To borrow a nicely turned phrase from the Supreme Court, "If there is any [other] fixed star in our constitutional constellation,"1 Page 2 it is the Court¥s dedicated use over the past seventy years of the presumption-of-constitutionality doctrine for judicial review. Under this standard of review, the great majority of government actions operate under a heavy presumption of validity and are almost always upheld, subject only to a challenger showing the action is unreasonable or arbitrary.2 Only in the exceptional case, where the government action affects a previously Court-identified liberty interest or suspect classification, will the presumption be reversed to impose the initial burden on the government to justify its action.
There are persuasive arguments that this is the correct approach, as it reflects a proper deference to the elected branches of government in a democratic society. It is the very nature of democracy to allow the people who will be affected by particular policies to have a voice in the enactment of those policies; and of the republican form of democracy to allow representatives, accountable to the people, to enact those policies. It is a valid question why a court, composed of unelected officials not directly accountable to the people (in federal courts, at least), should be allowed to nullify the actions of a voting majority. As Michael McConnell says, "the people through their representative institutions--not the courts--have authority to decide which course of action ¥does most credit to the nation.¥ . . . It is the right, Page 3 privilege, and obligation of the people to deliberate about such questions through their elected representatives."3
Alexander Bickel describes the task of devising the proper scope of judicial review as a "search . . . for a [judicial] function which differs from the legislative and executive functions; . . . whose discharge by the courts will not lower the quality of the other departments¥ performance by denuding them of the dignity and burden of their own responsibility."4 James Bradley Thayer¥s 1893 formula suggests courts generally should let stand the decisions of democratically elected legislatures and strike down only irrational laws:
[The court] can only disregard the [challenged] Act when those who have the right to make laws have not merely made a mistake, but have made a very clear one,so clear that it is not open to rational question. That is the standard of duty to which the courts bring legislative Acts; that is the test which they apply,--not merely their own judgment as to constitutionality, but their conclusion as to what judgment is permissible to another department which the constitution has charged with the duty of making it. This rule recognizes that, having regard to the great, complex, ever unfolding exigencies of government, much which will seem unconstitutional to one man, or body of men, may reasonably not seem so to another; that the constitution often admits of different interpretations; that there is often a range of choice and judgment; that in such cases the constitution does not impose upon the legislature any one Page 4 specific opinion, but leaves open this range of choice; and that whatever choice is rational is constitutional.5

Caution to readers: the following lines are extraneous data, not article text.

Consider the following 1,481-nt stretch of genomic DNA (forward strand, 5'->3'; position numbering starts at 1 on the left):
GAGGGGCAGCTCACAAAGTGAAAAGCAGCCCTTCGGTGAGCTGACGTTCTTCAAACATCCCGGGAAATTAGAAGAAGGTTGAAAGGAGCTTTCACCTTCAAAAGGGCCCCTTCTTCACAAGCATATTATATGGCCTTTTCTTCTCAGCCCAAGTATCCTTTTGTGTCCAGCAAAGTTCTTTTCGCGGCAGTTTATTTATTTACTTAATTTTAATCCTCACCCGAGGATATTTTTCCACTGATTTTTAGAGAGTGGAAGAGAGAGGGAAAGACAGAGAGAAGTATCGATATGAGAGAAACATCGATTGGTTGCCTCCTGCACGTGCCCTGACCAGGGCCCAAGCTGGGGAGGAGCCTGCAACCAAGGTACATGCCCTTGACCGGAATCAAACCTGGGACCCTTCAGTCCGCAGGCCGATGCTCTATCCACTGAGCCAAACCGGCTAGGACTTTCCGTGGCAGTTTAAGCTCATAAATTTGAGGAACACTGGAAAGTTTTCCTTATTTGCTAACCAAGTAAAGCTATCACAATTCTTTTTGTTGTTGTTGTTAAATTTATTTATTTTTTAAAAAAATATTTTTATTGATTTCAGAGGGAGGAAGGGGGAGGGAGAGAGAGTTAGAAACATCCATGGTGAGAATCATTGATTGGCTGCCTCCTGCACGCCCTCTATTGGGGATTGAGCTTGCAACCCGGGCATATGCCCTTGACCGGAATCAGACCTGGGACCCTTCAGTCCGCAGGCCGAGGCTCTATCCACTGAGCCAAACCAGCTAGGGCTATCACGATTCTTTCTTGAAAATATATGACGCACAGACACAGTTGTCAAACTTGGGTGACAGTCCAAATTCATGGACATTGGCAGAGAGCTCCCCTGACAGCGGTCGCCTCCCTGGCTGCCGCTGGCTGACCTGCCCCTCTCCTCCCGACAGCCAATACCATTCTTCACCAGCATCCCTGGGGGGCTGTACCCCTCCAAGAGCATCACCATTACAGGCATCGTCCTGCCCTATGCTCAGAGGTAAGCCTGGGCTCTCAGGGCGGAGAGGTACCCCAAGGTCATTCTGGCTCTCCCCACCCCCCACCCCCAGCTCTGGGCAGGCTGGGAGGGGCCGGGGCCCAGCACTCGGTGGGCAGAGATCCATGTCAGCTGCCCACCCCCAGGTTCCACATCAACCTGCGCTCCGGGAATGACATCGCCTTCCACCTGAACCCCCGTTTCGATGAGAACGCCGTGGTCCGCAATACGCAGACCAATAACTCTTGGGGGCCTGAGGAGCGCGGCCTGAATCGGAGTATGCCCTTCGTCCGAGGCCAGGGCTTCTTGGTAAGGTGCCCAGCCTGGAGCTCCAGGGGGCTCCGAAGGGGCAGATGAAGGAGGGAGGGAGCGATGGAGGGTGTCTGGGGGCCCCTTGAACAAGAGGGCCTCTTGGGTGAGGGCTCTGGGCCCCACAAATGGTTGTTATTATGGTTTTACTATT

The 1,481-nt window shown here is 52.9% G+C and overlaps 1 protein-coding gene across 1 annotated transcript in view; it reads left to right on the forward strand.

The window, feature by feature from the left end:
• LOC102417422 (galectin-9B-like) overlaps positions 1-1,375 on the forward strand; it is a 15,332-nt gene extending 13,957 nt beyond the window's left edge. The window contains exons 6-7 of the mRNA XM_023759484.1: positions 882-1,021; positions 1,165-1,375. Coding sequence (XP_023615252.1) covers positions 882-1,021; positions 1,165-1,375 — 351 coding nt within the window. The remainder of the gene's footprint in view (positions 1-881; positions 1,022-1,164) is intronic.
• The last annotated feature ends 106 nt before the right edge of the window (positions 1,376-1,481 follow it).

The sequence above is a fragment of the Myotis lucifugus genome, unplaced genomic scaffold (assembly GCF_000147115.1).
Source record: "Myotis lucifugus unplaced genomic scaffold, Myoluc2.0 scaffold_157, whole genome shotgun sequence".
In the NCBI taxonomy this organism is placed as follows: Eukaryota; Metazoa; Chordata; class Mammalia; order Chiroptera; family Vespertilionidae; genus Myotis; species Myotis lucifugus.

Thayer¥s views on judicial review have been enormously influential,6 providing foundations for the judicial philosophies of a number of prominent twentieth century jurists, including Justices Holmes, Brandeis, Frankfurter, and Judge Learned Hand.7 Judge Hand famously said, "For myself it would be most irksome to be ruled by a bevy of Platonic Guardians, even if I knew how to choose them, which I assuredly do not";8 and that "[c]ourts ¥should not have the last word in those basic conflicts of "right and wrong,"¥ even in cases involving Bill of Rights guarantees. Such Page 5 constitutional rights must ¥serve merely as counsels of moderation.¥"9 To Hand, then, the Bill of Rights "are [merely] precatory, and their specific implementation and effect must depend on the people and their elected representatives."10
Such Thayerian-style countermajoritarian difficulty arguments have largely prevailed throughout most of the twentieth century since 1937, such that for decades the Court¥s presumption-of- constitutionality doctrine was virtually unchallenged among jurists and constitutional theorists, who, regardless of the interpretive method(s) employed, largely ceded the analytical high ground to the "government-first" position. As Rebecca Brown notes, "[e]ven the most sympathetic theorists tended to assume the role of apologist for judicial review . . . ."11